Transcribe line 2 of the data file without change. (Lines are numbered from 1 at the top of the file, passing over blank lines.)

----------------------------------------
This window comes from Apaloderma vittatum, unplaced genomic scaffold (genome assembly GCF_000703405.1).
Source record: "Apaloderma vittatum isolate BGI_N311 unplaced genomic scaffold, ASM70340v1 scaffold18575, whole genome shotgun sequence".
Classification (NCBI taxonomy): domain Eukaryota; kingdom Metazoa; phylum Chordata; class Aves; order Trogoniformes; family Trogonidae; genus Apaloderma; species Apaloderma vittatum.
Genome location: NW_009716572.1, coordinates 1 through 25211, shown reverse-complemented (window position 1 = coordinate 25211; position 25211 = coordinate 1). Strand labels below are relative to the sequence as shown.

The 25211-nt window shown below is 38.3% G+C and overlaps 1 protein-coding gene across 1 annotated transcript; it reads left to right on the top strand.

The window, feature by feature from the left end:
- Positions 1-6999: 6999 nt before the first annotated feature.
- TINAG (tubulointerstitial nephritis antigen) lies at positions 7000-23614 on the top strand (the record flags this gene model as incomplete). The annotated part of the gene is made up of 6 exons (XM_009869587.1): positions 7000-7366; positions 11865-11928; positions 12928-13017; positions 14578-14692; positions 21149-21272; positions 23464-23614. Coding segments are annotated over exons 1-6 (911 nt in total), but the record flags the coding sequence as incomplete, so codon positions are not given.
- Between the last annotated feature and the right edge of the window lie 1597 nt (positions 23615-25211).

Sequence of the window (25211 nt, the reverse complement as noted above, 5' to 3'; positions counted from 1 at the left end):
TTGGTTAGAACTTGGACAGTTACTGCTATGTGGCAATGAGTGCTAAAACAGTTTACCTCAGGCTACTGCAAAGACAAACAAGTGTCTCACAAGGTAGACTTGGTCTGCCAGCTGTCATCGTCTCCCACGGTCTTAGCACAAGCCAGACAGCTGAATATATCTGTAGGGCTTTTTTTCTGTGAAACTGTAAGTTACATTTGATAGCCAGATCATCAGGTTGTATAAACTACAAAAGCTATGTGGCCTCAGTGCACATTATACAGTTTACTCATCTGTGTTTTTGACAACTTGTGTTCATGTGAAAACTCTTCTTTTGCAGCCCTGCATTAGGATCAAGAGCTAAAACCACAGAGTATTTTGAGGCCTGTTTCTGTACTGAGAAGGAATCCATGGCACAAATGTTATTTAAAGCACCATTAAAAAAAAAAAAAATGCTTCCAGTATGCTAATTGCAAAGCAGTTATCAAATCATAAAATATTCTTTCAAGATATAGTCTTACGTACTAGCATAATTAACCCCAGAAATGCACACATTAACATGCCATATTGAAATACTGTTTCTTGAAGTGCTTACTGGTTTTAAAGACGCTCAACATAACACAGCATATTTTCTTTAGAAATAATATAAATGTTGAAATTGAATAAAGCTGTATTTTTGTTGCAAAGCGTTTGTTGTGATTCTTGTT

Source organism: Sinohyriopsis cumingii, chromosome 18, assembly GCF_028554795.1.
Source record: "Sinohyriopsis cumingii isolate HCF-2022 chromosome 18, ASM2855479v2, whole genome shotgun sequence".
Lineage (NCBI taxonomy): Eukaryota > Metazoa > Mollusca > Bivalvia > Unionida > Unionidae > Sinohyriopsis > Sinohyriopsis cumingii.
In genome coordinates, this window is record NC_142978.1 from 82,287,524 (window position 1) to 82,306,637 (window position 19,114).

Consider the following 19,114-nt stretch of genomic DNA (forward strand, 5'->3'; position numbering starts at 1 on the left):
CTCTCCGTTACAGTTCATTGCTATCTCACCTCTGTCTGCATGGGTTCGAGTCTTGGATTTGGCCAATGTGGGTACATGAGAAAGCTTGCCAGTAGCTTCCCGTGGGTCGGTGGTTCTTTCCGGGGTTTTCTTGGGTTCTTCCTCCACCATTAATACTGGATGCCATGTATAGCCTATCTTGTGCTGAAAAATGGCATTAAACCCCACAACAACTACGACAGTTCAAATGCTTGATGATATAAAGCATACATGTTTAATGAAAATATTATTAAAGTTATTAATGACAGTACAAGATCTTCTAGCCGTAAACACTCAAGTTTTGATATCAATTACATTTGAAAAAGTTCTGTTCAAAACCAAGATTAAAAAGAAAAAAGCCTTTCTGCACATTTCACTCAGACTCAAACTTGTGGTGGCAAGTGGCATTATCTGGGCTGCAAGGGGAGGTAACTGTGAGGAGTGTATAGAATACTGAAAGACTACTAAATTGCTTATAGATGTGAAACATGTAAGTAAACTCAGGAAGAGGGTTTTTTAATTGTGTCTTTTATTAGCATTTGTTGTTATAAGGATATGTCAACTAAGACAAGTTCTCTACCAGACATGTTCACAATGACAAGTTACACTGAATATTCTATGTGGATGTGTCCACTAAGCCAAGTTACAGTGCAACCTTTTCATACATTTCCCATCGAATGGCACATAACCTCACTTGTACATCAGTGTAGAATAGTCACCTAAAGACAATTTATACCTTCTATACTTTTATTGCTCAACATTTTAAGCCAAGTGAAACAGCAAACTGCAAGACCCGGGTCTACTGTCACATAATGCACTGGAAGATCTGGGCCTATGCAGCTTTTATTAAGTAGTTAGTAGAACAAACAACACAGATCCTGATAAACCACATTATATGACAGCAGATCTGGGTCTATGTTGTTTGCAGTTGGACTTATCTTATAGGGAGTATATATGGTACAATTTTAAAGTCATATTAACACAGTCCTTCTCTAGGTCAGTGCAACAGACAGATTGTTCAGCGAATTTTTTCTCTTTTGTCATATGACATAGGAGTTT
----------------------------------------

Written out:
Source record: "Apaloderma vittatum isolate BGI_N311 unplaced genomic scaffold, ASM70340v1 scaffold18575, whole genome shotgun sequence".